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EU ministers pushing bondholders in Greek deal
European finance chiefs pushing Greece's private creditors to take bigger losses on bonds
By The Associated Press

BRUSSELS (AP) ' European finance chiefs piled pressure on Greece's private creditors on Monday to voluntarily cut the country's massive debt load, with the Dutch minister warning the bondholders may be forced to take losses.

Negotiations with the banks and other investment firms to reduce Greece's debt by some euro100 billion ($129 billion) hit an impasse over the weekend, even though time to avoid a potentially disastrous default is running low.

Under the deal, private creditors would swap their old Greek bonds for ones with a 50 percent lower face value. The new bonds would also have much longer maturities, pushing repayments decades into the future, and a much lower interest rate than Greece would currently have to pay on the market.

The Greek government and representatives for the private creditors are moving closer to a final deal ' the mood in financial markets was upbeat on Monday, with the euro, stocks and bonds all rising.

But the issues that need to be resolved ' above all, the interest rates on the new bonds ' are crucial for the deal to be effective.

If the interest rate is too high, a second, euro130 billion ($168 billion) bailout for Greece may not be enough to put the country back on its feet. Several eurozone states and the International Monetary Fund would have to provide more loans, but they are unwilling to do so.

It's clear that Greece needs some form of deal ' it faces a euro14.5 billion ($19 billion) bond repayment on March 20, which it will be unable to afford if the bond swap doesn't go through.

As that deadline nears, Dutch Finance Minister Jan Kees de Jager warned that bondholders may be forced to take losses if not enough of them agree to cut their holdings voluntarily.

"We've never pushed for a default, but we've never said it (a restructuring) must be voluntary," de Jager said as he arrived for a meeting with his eurozone counterparts in Brussels. "Our goal is a sustainable debt. It has our preference if it's voluntary, but it's not a precondition for us."

His comments illustrate that Greece's bailout rescuers, the euro partners and the IMF, may have hit a wall in their effort to get private creditors to bear the cost of saving the country. They need Greece's debt to be reduced to a sustainable level so the country can start focusing on getting its economy to grow again and eventually repay billions in rescue loans.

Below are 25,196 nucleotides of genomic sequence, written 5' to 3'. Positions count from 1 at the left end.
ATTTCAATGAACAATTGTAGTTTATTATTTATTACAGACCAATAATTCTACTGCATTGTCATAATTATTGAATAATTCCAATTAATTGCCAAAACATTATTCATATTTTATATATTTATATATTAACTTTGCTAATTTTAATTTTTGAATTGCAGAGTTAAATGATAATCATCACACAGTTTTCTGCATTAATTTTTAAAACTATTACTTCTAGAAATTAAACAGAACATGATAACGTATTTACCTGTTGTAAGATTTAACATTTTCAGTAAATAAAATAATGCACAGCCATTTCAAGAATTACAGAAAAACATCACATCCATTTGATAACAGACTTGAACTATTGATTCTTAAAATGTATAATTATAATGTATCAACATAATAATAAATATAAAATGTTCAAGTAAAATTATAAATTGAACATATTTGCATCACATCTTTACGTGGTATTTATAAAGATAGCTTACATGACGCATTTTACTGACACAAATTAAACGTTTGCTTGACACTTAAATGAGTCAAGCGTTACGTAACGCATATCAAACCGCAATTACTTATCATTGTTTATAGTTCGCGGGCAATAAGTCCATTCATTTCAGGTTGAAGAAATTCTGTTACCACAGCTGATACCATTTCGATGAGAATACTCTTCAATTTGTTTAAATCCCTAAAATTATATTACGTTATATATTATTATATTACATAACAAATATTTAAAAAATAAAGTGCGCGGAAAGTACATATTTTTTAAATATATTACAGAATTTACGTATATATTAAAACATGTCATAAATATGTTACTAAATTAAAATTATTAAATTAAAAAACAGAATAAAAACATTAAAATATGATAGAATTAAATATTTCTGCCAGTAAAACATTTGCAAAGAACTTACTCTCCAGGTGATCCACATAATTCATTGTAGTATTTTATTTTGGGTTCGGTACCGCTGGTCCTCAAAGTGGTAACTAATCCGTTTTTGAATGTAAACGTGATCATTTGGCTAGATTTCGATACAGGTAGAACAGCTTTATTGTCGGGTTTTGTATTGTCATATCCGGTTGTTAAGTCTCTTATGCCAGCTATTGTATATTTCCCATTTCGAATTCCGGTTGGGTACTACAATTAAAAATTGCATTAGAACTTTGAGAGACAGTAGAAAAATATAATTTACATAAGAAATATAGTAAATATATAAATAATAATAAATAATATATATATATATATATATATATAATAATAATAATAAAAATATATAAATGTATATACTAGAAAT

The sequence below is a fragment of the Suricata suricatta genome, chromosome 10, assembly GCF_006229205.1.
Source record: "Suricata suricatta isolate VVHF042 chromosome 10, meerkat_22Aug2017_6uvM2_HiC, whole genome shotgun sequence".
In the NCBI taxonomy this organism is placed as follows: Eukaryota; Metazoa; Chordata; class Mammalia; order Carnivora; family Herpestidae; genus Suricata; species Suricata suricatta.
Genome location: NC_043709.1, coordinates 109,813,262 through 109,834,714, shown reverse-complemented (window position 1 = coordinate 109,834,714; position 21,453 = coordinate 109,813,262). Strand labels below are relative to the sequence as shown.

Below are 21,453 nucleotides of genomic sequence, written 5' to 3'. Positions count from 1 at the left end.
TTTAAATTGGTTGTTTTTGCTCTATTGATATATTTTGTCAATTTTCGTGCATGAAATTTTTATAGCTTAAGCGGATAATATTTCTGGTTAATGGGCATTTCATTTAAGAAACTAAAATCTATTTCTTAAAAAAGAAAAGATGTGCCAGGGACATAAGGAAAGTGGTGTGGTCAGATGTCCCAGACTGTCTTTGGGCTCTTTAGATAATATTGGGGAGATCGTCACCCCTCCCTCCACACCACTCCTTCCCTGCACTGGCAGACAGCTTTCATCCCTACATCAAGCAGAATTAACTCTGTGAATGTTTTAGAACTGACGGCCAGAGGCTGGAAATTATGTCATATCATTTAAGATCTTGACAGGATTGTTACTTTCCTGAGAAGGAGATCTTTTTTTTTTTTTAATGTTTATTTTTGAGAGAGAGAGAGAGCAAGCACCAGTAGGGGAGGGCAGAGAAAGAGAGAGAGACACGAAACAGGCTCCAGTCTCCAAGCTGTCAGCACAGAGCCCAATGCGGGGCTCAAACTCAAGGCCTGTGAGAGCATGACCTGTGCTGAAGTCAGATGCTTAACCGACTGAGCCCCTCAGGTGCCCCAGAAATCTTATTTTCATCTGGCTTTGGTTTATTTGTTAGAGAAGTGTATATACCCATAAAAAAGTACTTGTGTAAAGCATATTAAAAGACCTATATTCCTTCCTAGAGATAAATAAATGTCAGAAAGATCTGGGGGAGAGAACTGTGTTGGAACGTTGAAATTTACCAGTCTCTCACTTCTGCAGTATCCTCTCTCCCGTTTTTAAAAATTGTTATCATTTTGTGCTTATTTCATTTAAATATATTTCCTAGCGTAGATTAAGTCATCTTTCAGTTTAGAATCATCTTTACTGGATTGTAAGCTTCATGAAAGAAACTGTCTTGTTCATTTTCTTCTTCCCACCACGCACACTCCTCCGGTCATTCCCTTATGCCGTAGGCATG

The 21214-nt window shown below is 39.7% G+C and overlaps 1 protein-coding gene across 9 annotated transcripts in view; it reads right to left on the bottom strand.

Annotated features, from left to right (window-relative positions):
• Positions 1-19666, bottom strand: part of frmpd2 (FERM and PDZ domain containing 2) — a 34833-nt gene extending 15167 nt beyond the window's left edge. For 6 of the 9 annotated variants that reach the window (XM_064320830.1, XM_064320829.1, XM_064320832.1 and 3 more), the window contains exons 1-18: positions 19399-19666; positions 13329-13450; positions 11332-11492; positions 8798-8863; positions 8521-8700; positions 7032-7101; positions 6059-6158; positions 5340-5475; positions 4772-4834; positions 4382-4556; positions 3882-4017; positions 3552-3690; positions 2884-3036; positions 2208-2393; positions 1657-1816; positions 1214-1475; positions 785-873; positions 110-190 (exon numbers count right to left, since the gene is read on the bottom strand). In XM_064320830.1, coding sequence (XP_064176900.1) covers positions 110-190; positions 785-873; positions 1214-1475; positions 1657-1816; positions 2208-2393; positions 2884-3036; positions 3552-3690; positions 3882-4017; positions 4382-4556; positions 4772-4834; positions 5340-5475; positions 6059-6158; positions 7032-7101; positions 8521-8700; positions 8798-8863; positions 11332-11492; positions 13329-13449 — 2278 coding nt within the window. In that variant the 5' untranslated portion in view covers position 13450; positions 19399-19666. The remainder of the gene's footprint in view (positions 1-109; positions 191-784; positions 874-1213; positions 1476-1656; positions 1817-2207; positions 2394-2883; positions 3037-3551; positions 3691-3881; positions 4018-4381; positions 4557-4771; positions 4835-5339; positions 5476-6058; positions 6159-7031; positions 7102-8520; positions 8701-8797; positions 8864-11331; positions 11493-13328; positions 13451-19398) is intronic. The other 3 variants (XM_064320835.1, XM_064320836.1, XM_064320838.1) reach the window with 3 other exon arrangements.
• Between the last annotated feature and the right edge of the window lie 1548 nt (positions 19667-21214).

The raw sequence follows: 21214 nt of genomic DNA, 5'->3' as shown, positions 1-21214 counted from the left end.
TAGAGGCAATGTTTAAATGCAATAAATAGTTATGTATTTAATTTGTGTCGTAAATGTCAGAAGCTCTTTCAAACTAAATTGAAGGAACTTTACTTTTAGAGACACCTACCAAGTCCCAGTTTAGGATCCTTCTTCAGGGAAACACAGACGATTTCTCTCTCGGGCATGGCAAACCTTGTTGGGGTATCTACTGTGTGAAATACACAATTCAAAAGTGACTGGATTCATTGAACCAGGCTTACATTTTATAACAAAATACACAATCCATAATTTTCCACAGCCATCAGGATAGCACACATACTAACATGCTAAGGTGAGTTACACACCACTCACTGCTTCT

But the kind of losses that are necessary for that are likely too high to get enough bondholders to participate voluntarily ' especially hedge funds and other high-risk investors who bought their bonds at an already low price or stand to profit from default insurance they hold.

A forced restructuring would likely trigger payouts on so-called credit default swaps ' a derivative contract traded between banks and other investment firms that want to hedge against potential defaults. Because the market in CDS is obscure ' with no clear data on who would owe whom how much ' the eurozone fears that a payout could lead to turmoil on financial markets similar to what happened after the collapse of U.S. investment bank Lehman Brothers in 2008.

Although officials, including the French and Greek finance ministers, insisted that a deal was in the making, few expected a final agreement ahead of a key summit of EU leaders next Monday. De Jager suggested that negotiations may even drag on beyond that.

The debt writedown is a key part of Greece's second international bailout, tentatively agreed in October. Since May 2010, the country has been surviving on a first euro110 billion ($142 billion) batch of rescue loans agreed on condition of deep spending cuts and sweeping public sector reforms.

Later Monday, ministers will also seek to put the finishing touches on their permanent bailout fund ' the euro500 billion European Stability Mechanism ' which is supposed to come into force later this year. They will also discuss a new intergovernmental treaty designed to keep eurozone countries from overspending.


Greg Keller in Paris and Nicolas Paphitis in Athens contributed to this story.

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